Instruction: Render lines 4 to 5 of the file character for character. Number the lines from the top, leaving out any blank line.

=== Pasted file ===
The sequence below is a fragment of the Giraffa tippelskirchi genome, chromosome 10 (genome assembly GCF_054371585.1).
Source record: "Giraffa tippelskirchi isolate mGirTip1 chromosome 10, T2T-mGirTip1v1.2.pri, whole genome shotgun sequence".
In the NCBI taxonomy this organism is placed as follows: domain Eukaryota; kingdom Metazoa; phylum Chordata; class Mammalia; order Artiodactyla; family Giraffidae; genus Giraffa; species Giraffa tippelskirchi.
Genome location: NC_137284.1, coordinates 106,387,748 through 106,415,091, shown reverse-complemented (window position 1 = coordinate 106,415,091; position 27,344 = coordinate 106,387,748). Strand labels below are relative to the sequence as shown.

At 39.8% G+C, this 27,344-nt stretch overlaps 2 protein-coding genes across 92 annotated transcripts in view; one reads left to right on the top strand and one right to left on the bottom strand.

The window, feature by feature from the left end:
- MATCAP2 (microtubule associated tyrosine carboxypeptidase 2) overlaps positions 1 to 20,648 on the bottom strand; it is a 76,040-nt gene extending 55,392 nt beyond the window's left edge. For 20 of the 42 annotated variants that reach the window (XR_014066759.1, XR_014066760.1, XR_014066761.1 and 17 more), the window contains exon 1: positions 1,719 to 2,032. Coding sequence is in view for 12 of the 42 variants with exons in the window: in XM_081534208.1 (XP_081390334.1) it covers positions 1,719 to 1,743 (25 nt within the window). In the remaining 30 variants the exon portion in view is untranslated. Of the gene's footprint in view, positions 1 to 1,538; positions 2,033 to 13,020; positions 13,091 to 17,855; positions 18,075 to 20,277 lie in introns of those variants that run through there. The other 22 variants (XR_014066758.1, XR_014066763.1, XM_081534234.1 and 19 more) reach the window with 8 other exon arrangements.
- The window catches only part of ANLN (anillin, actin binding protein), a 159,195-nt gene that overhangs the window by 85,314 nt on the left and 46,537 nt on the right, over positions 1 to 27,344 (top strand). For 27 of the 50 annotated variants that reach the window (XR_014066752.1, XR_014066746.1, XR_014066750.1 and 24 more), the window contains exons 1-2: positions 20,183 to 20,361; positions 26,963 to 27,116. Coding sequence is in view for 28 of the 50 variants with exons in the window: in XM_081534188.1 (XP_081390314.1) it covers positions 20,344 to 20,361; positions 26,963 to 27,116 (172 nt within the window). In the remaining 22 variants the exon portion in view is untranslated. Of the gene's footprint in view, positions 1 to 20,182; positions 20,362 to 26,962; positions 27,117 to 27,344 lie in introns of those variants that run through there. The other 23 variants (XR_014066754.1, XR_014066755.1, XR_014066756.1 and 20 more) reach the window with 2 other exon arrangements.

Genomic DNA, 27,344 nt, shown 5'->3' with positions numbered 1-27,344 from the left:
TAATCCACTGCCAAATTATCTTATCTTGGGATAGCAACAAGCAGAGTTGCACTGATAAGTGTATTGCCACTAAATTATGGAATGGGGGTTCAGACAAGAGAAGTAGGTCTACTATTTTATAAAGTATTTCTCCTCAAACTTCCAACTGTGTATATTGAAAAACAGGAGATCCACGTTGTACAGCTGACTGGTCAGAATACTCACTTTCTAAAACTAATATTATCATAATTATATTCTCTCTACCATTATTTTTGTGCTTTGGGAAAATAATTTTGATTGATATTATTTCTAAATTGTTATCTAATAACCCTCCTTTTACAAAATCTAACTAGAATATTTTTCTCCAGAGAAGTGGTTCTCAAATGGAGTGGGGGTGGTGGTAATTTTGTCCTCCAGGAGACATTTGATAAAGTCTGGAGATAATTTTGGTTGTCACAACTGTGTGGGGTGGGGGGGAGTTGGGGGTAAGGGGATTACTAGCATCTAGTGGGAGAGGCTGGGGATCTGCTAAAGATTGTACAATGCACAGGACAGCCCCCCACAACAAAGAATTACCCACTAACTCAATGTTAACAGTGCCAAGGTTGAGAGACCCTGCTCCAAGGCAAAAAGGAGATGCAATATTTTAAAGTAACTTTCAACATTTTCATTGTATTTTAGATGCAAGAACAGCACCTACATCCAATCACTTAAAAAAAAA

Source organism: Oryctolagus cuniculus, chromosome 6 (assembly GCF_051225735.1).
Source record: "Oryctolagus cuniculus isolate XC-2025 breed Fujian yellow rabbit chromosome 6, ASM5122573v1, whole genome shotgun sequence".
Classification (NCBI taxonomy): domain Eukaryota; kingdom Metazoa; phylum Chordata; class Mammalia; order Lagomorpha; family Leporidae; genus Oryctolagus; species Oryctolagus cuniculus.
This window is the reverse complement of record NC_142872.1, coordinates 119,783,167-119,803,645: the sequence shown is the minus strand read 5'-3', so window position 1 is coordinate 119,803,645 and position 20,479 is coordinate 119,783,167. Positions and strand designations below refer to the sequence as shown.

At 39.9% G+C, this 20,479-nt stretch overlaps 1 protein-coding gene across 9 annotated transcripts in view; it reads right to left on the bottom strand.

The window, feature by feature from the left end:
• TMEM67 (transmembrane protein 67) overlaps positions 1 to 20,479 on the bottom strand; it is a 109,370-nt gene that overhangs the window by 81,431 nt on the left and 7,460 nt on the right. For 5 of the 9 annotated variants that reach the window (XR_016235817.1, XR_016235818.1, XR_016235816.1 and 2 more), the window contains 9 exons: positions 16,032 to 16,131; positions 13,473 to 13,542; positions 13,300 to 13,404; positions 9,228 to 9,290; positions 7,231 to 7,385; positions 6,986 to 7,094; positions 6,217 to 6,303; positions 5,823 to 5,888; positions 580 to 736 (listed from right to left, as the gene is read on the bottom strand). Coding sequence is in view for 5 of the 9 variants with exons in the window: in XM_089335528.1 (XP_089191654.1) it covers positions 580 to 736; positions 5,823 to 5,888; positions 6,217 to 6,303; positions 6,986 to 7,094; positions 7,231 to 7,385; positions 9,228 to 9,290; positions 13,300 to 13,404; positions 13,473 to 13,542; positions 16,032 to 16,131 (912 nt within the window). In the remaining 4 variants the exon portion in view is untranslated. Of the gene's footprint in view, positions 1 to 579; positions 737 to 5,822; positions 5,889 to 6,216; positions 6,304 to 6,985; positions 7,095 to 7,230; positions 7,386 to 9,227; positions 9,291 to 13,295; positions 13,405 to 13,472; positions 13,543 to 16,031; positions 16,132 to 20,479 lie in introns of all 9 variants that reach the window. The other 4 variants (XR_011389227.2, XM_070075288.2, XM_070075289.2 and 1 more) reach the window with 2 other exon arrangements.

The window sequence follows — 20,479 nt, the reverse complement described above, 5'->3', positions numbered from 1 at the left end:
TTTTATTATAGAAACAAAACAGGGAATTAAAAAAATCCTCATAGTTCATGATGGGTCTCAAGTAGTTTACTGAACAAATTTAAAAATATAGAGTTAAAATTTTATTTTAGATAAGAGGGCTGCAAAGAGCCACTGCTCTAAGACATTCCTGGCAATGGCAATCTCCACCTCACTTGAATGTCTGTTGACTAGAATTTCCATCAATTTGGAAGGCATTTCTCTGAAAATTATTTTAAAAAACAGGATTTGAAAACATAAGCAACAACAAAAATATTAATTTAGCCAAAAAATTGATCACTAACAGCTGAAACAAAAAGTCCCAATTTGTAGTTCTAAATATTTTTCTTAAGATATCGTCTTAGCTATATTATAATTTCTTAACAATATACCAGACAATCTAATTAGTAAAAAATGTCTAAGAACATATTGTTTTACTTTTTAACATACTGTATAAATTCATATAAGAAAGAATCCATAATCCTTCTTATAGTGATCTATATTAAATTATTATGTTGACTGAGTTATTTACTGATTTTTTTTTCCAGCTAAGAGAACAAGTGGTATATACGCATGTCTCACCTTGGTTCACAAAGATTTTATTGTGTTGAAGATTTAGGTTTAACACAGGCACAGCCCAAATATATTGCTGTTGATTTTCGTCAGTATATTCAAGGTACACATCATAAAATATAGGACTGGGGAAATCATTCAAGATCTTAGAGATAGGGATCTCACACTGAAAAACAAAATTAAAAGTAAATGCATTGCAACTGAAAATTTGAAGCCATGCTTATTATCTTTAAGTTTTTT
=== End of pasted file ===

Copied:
Genome location: NC_137284.1, coordinates 106,387,748 through 106,415,091, shown reverse-complemented (window position 1 = coordinate 106,415,091; position 27,344 = coordinate 106,387,748). Strand labels below are relative to the sequence as shown.

At 39.8% G+C, this 27,344-nt stretch overlaps 2 protein-coding genes across 92 annotated transcripts in view; one reads left to right on the top strand and one right to left on the bottom strand.